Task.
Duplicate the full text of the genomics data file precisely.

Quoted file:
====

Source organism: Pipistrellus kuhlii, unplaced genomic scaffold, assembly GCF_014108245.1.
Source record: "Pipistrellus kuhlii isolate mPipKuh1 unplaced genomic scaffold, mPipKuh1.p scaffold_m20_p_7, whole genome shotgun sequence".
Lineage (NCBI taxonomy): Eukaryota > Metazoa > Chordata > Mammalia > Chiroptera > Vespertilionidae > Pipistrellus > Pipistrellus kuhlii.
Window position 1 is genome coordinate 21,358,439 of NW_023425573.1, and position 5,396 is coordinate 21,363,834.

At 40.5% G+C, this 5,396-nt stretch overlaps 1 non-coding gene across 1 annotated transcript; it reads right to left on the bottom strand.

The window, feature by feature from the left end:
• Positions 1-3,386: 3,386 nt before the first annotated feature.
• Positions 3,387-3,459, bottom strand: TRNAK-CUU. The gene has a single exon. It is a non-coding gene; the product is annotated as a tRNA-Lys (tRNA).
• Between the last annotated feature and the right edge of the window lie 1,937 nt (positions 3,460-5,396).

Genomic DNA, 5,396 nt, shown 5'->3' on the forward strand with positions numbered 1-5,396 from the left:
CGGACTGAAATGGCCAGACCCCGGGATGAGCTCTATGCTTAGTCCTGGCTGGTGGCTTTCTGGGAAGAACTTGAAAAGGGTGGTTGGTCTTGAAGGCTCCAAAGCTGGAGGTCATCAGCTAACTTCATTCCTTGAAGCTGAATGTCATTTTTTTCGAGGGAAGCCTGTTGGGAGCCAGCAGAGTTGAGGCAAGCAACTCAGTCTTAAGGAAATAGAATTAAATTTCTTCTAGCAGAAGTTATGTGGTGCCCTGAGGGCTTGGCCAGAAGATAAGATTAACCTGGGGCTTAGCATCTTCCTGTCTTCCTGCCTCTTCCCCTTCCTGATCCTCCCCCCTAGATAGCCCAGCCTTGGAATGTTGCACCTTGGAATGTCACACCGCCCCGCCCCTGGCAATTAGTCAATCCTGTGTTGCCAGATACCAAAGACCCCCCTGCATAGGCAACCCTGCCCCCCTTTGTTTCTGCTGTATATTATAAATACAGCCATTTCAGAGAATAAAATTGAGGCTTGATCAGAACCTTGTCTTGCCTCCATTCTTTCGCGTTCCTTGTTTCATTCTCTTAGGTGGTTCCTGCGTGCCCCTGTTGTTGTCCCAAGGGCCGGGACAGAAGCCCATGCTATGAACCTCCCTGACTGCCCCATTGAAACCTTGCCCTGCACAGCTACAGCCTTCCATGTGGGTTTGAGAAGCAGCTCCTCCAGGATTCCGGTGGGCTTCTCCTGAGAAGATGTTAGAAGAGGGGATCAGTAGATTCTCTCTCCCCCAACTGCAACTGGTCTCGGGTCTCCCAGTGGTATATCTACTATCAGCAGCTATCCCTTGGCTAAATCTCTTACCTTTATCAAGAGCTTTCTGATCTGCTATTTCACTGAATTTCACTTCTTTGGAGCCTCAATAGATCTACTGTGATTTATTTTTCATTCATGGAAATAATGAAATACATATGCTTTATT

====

Source organism: Pipistrellus kuhlii, unplaced genomic scaffold, assembly GCF_014108245.1.
Source record: "Pipistrellus kuhlii isolate mPipKuh1 unplaced genomic scaffold, mPipKuh1.p scaffold_m20_p_7, whole genome shotgun sequence".
Lineage (NCBI taxonomy): Eukaryota > Metazoa > Chordata > Mammalia > Chiroptera > Vespertilionidae > Pipistrellus > Pipistrellus kuhlii.
Window position 1 is genome coordinate 21,358,439 of NW_023425573.1, and position 5,396 is coordinate 21,363,834.

At 40.5% G+C, this 5,396-nt stretch overlaps 1 non-coding gene across 1 annotated transcript; it reads right to left on the bottom strand.

The window, feature by feature from the left end:
• Positions 1-3,386: 3,386 nt before the first annotated feature.
• Positions 3,387-3,459, bottom strand: TRNAK-CUU. The gene has a single exon. It is a non-coding gene; the product is annotated as a tRNA-Lys (tRNA).
• Between the last annotated feature and the right edge of the window lie 1,937 nt (positions 3,460-5,396).

Genomic DNA, 5,396 nt, shown 5'->3' on the forward strand with positions numbered 1-5,396 from the left:
CGGACTGAAATGGCCAGACCCCGGGATGAGCTCTATGCTTAGTCCTGGCTGGTGGCTTTCTGGGAAGAACTTGAAAAGGGTGGTTGGTCTTGAAGGCTCCAAAGCTGGAGGTCATCAGCTAACTTCATTCCTTGAAGCTGAATGTCATTTTTTTCGAGGGAAGCCTGTTGGGAGCCAGCAGAGTTGAGGCAAGCAACTCAGTCTTAAGGAAATAGAATTAAATTTCTTCTAGCAGAAGTTATGTGGTGCCCTGAGGGCTTGGCCAGAAGATAAGATTAACCTGGGGCTTAGCATCTTCCTGTCTTCCTGCCTCTTCCCCTTCCTGATCCTCCCCCCTAGATAGCCCAGCCTTGGAATGTTGCACCTTGGAATGTCACACCGCCCCGCCCCTGGCAATTAGTCAATCCTGTGTTGCCAGATACCAAAGACCCCCCTGCATAGGCAACCCTGCCCCCCTTTGTTTCTGCTGTATATTATAAATACAGCCATTTCAGAGAATAAAATTGAGGCTTGATCAGAACCTTGTCTTGCCTCCATTCTTTCGCGTTCCTTGTTTCATTCTCTTAGGTGGTTCCTGCGTGCCCCTGTTGTTGTCCCAAGGGCCGGGACAGAAGCCCATGCTATGAACCTCCCTGACTGCCCCATTGAAACCTTGCCCTGCACAGCTACAGCCTTCCATGTGGGTTTGAGAAGCAGCTCCTCCAGGATTCCGGTGGGCTTCTCCTGAGAAGATGTTAGAAGAGGGGATCAGTAGATTCTCTCTCCCCCAACTGCAACTGGTCTCGGGTCTCCCAGTGGTATATCTACTATCAGCAGCTATCCCTTGGCTAAATCTCTTACCTTTATCAAGAGCTTTCTGATCTGCTATTTCACTGAATTTCACTTCTTTGGAGCCTCAATAGATCTACTGTGATTTATTTTTCATTCATGGAAATAATGAAATACATATGCTTTATT